Monday, October 4, 2010

MVP 2010

The baseball postseason is about to start, and again the White Sox are nowhere to be found (thanks to the Minnesota Twins ripping their hearts out and showing them to them before they died). Despite that disappointment, I realize that this time of the season really shows us who are the elite players, the ones who have those intangible qualities of coming through in the clutch, leadership, and making others around them play better.

What does this have to do with gardening? Well, this is the garden's postseason too. At this point the plants that are still blooming, or whose performances remain in vivid memory, are those that held up through adversity, through challenging conditions all summer, and were the best that the garden had to offer. Now they're facing new foes like light frost conditions and shortened daylight, but the elite plants keep blooming and keep adding interest.

That's why this is the time to choose the season MVP, the Most Valuable Plant.

I'm pleased to say it was a difficult decision, thanks to the exemplary performance by so many members of the team. The nodding wild onions (Allium cernuum),

cardinal flowers (Lobelia cardinalis),

and Joe-Pye Weed (Eupatorium maculatum) were all impressive, despite a drenched start to the summer and then extreme heat and drought conditions later on.

The habaneros and chili peppers were quite possibly the stars of the vegetable garden, and I am still harvesting and storing loads of hot peppers.

And the nectaroscordums earlier this summer were so cool that I ordered 10 more, which should be arriving any day now. At times 2010 felt like the Year of the Onion around here (until my actual vegetable onions set flowers and crapped out in terms of producing anything edible; however, the green onions were fabulous).

The asters have had a standout year, particularly the smooth blue asters (Symphyotrichum laeve), which barely survived last year.

I'd have to give these the "Comeback Player of the Year" award, not quite the MVP.

The elm-leaved goldenrod is without a doubt one of the best additions to my garden in the past few years. Planted only this June, these little goldenrods have settled in and bloomed like crazy since August.

It's now getting close to mid-October and they're barely showing signs of fatigue. It was hard to NOT call them the MVP, but really a more accurate award is Rookie of the Year.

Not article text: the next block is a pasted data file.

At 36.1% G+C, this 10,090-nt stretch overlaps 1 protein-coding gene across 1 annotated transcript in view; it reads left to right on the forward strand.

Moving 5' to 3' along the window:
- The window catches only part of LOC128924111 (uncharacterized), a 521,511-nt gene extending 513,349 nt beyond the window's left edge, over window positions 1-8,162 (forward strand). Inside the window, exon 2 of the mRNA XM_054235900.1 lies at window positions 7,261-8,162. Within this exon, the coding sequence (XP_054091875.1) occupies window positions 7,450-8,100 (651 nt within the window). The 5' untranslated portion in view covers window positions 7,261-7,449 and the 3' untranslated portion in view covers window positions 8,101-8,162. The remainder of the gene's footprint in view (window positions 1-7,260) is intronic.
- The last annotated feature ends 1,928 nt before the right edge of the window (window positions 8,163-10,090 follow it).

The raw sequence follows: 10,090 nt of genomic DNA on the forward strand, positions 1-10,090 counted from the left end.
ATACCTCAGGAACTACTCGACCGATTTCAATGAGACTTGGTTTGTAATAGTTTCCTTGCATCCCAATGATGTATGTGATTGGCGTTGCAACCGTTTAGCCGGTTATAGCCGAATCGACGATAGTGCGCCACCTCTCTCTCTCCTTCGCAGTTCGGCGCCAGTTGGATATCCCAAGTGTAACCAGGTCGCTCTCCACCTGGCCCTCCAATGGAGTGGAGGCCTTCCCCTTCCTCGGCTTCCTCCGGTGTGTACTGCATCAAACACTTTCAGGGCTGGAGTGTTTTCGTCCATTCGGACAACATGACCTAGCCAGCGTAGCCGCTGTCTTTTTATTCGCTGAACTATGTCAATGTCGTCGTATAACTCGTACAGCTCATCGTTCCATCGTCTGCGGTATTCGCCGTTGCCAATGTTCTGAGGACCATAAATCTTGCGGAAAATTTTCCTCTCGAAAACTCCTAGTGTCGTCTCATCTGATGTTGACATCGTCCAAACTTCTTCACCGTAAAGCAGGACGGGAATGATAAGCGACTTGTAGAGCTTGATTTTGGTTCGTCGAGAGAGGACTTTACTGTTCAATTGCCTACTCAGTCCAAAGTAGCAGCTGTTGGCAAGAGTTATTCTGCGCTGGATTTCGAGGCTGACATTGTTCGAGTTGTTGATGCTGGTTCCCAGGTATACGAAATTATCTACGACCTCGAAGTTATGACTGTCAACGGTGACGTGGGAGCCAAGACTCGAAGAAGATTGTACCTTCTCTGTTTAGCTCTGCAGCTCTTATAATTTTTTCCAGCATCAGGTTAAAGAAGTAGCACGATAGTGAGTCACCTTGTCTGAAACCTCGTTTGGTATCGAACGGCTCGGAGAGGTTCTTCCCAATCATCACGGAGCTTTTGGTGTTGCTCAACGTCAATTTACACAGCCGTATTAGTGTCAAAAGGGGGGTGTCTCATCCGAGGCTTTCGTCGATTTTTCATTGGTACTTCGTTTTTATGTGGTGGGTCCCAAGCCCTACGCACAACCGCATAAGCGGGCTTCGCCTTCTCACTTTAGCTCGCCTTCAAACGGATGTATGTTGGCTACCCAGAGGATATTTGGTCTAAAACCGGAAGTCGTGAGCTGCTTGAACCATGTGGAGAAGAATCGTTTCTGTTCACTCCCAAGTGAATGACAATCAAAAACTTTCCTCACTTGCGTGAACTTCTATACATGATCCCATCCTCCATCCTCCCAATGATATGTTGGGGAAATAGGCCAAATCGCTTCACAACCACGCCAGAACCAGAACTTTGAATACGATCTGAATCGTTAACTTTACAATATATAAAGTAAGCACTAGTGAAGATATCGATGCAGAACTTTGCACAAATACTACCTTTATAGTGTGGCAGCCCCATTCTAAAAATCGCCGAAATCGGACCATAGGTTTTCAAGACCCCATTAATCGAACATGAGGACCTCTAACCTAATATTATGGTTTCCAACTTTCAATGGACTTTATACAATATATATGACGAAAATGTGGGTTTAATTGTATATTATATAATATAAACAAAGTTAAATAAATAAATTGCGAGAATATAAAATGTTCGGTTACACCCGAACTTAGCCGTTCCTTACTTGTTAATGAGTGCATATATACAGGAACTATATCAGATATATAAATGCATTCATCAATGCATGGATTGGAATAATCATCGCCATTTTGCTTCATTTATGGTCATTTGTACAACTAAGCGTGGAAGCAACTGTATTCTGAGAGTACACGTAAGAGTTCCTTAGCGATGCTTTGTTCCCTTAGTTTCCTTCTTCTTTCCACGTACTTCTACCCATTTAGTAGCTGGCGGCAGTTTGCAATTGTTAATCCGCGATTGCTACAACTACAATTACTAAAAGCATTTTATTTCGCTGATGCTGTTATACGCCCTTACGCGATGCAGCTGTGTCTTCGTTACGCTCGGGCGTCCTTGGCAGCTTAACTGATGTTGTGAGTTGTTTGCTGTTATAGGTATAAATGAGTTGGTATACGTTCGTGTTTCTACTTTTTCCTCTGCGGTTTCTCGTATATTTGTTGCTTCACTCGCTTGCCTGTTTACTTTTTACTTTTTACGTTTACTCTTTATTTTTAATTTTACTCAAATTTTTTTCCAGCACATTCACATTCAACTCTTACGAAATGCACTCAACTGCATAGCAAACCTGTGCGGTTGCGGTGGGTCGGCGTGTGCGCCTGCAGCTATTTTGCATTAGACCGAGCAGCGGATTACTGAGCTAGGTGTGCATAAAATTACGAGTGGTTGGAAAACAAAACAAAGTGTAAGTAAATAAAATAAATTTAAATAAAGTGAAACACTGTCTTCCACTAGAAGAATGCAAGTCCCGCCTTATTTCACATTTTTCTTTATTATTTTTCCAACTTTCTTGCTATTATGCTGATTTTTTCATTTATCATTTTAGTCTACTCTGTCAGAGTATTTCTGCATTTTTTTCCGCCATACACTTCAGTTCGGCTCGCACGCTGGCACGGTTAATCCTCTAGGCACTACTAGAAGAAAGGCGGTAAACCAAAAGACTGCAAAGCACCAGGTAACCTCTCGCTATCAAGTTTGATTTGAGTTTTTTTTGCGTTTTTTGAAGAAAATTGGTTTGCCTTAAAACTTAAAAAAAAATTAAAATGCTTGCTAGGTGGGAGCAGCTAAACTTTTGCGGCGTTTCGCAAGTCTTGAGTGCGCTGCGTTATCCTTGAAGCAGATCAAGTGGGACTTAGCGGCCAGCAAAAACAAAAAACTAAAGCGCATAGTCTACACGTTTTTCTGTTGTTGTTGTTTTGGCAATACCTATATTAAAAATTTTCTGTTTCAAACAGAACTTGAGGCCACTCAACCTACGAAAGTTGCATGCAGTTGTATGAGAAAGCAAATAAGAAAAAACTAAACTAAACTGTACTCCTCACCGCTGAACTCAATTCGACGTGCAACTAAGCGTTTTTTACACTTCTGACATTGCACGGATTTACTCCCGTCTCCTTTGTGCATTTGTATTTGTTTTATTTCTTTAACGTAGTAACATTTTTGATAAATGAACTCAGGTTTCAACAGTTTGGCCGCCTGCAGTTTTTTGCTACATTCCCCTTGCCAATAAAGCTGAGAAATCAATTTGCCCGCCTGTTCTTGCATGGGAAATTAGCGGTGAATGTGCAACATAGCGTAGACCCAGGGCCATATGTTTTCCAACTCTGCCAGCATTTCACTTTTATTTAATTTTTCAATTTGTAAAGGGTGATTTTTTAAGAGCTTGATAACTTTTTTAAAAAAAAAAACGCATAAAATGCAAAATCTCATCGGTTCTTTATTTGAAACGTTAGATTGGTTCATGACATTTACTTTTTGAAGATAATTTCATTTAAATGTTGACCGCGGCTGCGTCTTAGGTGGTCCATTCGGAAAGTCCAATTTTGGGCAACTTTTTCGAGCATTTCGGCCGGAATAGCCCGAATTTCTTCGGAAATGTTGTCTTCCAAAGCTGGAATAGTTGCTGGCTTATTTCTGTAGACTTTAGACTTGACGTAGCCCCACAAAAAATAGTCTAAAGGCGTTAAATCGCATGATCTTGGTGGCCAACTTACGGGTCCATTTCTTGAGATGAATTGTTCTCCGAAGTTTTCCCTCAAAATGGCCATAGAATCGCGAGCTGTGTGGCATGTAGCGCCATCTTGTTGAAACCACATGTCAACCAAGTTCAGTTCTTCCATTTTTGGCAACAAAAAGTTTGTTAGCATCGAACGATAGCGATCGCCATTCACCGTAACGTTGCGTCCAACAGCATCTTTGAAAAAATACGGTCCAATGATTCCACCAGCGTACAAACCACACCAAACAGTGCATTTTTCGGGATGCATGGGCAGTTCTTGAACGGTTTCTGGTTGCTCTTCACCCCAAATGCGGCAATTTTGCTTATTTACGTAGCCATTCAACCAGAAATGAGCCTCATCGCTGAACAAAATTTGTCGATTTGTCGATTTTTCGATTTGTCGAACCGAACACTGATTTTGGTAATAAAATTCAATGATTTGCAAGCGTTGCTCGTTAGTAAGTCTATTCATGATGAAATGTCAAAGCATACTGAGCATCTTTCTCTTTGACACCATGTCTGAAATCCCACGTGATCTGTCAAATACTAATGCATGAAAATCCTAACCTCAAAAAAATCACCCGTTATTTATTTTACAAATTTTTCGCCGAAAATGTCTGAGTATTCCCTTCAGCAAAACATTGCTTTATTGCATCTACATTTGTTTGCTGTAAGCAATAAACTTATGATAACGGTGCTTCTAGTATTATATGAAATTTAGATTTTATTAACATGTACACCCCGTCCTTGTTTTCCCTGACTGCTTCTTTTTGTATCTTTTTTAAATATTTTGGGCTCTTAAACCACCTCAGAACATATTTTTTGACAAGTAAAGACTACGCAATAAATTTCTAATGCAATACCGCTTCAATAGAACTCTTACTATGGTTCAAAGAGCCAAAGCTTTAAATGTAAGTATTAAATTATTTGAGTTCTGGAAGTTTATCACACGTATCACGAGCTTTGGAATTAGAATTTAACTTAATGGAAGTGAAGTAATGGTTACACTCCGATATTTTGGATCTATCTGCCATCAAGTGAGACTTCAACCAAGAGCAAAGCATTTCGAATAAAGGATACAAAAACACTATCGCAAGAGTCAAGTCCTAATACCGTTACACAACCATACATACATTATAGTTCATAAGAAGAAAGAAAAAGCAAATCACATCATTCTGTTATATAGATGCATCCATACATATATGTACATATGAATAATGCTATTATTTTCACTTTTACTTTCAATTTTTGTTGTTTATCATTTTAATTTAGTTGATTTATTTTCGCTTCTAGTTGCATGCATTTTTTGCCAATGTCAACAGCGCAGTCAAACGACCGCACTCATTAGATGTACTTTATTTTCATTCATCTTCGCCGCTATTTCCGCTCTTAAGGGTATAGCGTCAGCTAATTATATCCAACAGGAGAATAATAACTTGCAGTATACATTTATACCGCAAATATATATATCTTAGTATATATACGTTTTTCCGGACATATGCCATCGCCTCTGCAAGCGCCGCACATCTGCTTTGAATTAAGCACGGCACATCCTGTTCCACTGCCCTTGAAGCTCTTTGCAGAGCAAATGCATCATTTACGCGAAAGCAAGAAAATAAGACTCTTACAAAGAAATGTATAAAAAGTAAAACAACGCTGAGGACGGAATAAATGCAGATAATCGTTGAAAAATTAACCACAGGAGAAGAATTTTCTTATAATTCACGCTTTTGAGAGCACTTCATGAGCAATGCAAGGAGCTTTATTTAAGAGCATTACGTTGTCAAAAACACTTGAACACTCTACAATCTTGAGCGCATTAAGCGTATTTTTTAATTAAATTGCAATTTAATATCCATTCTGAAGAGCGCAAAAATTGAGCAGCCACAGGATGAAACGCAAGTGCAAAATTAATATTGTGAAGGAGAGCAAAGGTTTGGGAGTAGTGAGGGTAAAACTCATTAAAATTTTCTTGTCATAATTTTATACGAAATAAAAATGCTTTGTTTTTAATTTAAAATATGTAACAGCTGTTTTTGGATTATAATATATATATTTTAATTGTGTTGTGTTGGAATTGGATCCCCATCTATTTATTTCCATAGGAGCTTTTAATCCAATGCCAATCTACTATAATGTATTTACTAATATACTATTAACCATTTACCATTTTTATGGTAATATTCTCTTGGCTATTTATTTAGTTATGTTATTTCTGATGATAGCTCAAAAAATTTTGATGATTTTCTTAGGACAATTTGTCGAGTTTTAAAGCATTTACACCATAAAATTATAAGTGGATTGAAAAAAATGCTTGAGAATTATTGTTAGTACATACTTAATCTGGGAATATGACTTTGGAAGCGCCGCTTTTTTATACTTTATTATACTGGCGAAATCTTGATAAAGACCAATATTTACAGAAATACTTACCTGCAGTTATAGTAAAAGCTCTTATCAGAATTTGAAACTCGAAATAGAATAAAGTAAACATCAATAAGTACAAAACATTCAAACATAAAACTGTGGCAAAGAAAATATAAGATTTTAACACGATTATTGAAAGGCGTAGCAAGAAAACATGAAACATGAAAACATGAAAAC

So who was the best of the best? Really there's only one who deserves the title: the 'David' phloxes.

These beauties burst into bloom in midsummer and still (again, it's October) have flowers clinging on, an unprecedented show of strength and longevity, particularly in light of not only this year's drought (which started right around when they began blooming), but also my repeated, extended absences from the garden. Abuse from Mother Nature and neglect from the gardener could not stop them! Granted, there were some flopping issues, but considering the above-mentioned factors and their vigorous blooming in spite of it all, I was not inclined to let that remove them award contention.

Their white flowers added a brightness to the garden that was greater than their size or hue would suggest. And, in true MVP fashion, they made the purple hyssops and pink cosmos around them look even more colorful. Most impressive, in my garden where powdery mildew has decimated too many flowers (and is still doing so to my Monardas), this mildew-resistant cultivar has lived up to the hype.

Congrats, 'David' phloxes! You are the 2010 Most Valuable Plant(s)!


Rose said...

Congratulations to David on being named the MVP! I'm happy to hear this, too, because I just bought two 'Davids' at a clearance sale a few weeks ago. They looked pretty sad, having been neglected at the garden center that is now going out of business, but I'm hoping they'll survive the winter here.

We Chicago fans don't have much to cheer about this post-season, do we? But I kind of gave up on my Cubs anyway after they traded Ryan Theriot and Derek Lee. Now I'm cheering on the Bears and waiting for Illini basketball season:)

garden girl said...

Nice pick Rose! I've loved and grown phlox for over 30 years, and David is a favorite.

Gail said...

yes, there are some real stars in the garden! I enjoy David and he has crossed withspecies P paniculata and created a few charming offspring.

philippines flower shop said...

Oh! Those tiny flowers caught my attention. It seems you have a great flower gardens. How I wish I could have a cool garden like yours. Keep it up!


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